One of the initial hurdles was technical knowledge and experience with blockchain technology. This was developing rapidly on a yearly basis, and the traditional insurance companies were at a loss about how to structure coverage plans for these virtual assets. Lack of historical data–the bedrock of risk analysis–combined with inconsistent regulatory practices created an environment of big unknowns for insurers.
The volatility of the crypto markets in recent years has not helped matters. Price fluctuations make it difficult to assess the value of assets for which insurance coverage may have started when they were worth only a fraction of their present value. For instance, a policy that began in late 2014 may have covered 1 BTC valued at $400 then, but what would the insurer be on the hook for if that same 1 BTC was stolen in early 2018, when it was worth $15,000?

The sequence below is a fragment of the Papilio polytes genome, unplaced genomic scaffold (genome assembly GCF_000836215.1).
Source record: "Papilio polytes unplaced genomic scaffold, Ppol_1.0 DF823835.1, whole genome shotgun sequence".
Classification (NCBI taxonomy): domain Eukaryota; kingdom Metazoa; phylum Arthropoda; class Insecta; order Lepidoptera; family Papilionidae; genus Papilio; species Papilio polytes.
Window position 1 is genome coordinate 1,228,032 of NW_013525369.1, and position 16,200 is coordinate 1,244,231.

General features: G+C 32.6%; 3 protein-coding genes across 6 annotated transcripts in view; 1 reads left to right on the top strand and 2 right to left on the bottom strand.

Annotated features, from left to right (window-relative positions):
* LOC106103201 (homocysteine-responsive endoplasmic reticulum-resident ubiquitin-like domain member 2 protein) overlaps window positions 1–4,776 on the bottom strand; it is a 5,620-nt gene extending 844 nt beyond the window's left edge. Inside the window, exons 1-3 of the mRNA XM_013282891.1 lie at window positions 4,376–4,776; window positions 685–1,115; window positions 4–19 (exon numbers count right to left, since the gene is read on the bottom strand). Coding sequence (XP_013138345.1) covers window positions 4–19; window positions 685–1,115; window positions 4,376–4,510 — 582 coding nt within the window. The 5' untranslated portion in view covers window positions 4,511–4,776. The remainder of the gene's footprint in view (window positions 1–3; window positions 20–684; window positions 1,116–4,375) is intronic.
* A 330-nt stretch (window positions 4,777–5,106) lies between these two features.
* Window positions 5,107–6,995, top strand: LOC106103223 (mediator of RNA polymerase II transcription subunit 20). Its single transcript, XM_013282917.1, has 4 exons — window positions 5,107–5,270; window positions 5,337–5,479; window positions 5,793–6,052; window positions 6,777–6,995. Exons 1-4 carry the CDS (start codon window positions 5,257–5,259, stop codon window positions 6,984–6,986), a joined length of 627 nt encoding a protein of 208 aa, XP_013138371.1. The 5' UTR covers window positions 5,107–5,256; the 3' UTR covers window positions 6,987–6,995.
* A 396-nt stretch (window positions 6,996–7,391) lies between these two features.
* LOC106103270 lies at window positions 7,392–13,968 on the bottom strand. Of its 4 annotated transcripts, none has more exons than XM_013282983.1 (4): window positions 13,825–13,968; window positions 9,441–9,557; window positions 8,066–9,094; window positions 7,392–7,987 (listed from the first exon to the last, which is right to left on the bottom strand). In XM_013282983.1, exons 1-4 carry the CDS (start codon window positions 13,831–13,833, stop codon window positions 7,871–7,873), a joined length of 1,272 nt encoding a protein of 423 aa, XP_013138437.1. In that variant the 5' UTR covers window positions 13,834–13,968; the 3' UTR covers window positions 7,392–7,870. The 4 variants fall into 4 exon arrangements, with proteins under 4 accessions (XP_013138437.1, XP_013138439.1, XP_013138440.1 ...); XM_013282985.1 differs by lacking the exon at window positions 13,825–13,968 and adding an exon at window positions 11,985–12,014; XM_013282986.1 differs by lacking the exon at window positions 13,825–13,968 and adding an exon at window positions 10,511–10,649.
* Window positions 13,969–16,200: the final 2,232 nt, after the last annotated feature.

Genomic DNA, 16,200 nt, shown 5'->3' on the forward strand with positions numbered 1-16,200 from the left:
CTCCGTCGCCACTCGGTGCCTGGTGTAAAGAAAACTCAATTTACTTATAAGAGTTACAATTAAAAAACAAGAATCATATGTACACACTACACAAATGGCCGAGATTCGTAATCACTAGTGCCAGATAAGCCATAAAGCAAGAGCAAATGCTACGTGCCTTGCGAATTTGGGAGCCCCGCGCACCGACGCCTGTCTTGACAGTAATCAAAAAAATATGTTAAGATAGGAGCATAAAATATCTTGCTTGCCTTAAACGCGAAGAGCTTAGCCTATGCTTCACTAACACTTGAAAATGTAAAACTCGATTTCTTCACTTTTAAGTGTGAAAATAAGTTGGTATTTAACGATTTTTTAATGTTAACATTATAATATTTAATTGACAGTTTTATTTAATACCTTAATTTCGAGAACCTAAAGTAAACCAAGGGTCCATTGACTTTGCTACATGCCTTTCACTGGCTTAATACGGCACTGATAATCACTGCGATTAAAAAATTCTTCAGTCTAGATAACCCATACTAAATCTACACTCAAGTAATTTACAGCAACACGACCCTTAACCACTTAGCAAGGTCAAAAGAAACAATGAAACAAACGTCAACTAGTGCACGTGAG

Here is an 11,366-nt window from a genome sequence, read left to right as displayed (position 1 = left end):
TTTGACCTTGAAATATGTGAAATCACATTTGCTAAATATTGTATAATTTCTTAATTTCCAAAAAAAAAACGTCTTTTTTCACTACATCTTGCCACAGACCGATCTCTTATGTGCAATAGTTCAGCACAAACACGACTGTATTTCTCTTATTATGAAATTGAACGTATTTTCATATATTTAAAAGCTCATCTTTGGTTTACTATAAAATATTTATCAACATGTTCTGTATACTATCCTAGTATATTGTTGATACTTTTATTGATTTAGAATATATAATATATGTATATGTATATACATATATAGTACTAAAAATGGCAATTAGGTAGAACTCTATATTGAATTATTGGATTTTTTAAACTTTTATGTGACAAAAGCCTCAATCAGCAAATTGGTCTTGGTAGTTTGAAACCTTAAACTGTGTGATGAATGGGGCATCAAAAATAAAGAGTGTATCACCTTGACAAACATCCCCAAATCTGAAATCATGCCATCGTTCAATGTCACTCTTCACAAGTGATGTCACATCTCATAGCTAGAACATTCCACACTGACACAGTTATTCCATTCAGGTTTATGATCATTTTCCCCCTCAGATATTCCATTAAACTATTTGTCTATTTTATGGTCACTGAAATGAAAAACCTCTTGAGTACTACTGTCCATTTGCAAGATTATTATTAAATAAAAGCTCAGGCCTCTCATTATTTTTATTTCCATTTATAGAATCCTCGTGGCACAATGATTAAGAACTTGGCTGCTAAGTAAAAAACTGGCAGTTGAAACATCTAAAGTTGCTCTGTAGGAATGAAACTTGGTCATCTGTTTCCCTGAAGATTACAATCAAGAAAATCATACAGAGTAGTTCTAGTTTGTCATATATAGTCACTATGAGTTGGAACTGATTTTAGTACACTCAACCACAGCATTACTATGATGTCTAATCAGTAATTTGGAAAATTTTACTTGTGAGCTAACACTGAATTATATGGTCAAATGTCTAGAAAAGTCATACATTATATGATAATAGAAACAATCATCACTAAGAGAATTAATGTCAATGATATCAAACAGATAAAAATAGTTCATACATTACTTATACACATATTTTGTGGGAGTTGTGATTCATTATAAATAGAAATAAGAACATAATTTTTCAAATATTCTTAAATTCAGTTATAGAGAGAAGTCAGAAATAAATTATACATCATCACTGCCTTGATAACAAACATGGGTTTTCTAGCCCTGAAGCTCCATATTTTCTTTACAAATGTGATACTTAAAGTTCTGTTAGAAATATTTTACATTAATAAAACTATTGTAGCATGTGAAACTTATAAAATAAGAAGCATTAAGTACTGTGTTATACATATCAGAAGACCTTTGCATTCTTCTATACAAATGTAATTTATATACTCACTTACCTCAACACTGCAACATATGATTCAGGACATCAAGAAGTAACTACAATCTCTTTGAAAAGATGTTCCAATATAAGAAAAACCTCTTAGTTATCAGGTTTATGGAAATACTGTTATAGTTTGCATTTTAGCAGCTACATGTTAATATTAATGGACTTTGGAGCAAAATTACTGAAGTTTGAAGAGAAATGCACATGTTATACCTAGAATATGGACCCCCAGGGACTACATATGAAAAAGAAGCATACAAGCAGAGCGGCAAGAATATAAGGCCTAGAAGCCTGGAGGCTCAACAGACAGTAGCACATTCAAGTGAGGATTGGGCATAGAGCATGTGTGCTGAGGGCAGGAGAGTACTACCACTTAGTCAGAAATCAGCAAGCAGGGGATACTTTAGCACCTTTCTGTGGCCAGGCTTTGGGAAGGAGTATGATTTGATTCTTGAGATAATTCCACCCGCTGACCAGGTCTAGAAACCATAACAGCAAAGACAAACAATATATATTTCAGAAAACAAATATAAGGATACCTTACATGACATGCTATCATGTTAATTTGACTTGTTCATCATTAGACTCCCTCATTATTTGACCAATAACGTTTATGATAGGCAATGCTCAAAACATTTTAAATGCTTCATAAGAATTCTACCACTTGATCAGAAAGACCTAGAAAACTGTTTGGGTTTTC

Also, insurers have found that it is unclear what constitutes negligence in handling digital assets on the part of the consumer. If an investor falls victim to a phishing scam over email (a form of identity theft) and lost their cryptocurrency, does the insurance company have to pay the investor? These concerns and others have made insurance firms serving the cryptocurrency industry cautious to the point of asking their client companies that they do not claim that their assets are insured (lest they mislead consumers about the extent of the coverage).